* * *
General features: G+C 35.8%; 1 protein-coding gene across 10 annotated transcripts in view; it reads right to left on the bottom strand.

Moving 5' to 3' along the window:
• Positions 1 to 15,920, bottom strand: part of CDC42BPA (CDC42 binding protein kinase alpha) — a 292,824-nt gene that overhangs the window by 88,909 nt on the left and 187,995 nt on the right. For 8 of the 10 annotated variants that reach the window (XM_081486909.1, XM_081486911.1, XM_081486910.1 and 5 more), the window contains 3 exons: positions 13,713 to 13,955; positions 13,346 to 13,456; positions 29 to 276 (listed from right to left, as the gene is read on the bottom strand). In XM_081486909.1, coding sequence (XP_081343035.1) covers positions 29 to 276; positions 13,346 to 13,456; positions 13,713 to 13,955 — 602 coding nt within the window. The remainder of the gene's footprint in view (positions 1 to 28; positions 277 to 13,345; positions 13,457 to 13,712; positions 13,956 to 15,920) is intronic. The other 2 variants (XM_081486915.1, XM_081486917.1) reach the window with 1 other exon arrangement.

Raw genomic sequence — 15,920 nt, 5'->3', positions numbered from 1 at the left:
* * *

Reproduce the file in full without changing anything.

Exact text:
General features: G+C 35.8%; 1 protein-coding gene across 10 annotated transcripts in view; it reads right to left on the bottom strand.

Moving 5' to 3' along the window:
• Positions 1 to 15,920, bottom strand: part of CDC42BPA (CDC42 binding protein kinase alpha) — a 292,824-nt gene that overhangs the window by 88,909 nt on the left and 187,995 nt on the right. For 8 of the 10 annotated variants that reach the window (XM_081486909.1, XM_081486911.1, XM_081486910.1 and 5 more), the window contains 3 exons: positions 13,713 to 13,955; positions 13,346 to 13,456; positions 29 to 276 (listed from right to left, as the gene is read on the bottom strand). In XM_081486909.1, coding sequence (XP_081343035.1) covers positions 29 to 276; positions 13,346 to 13,456; positions 13,713 to 13,955 — 602 coding nt within the window. The remainder of the gene's footprint in view (positions 1 to 28; positions 277 to 13,345; positions 13,457 to 13,712; positions 13,956 to 15,920) is intronic. The other 2 variants (XM_081486915.1, XM_081486917.1) reach the window with 1 other exon arrangement.

Raw genomic sequence — 15,920 nt, 5'->3', positions numbered from 1 at the left: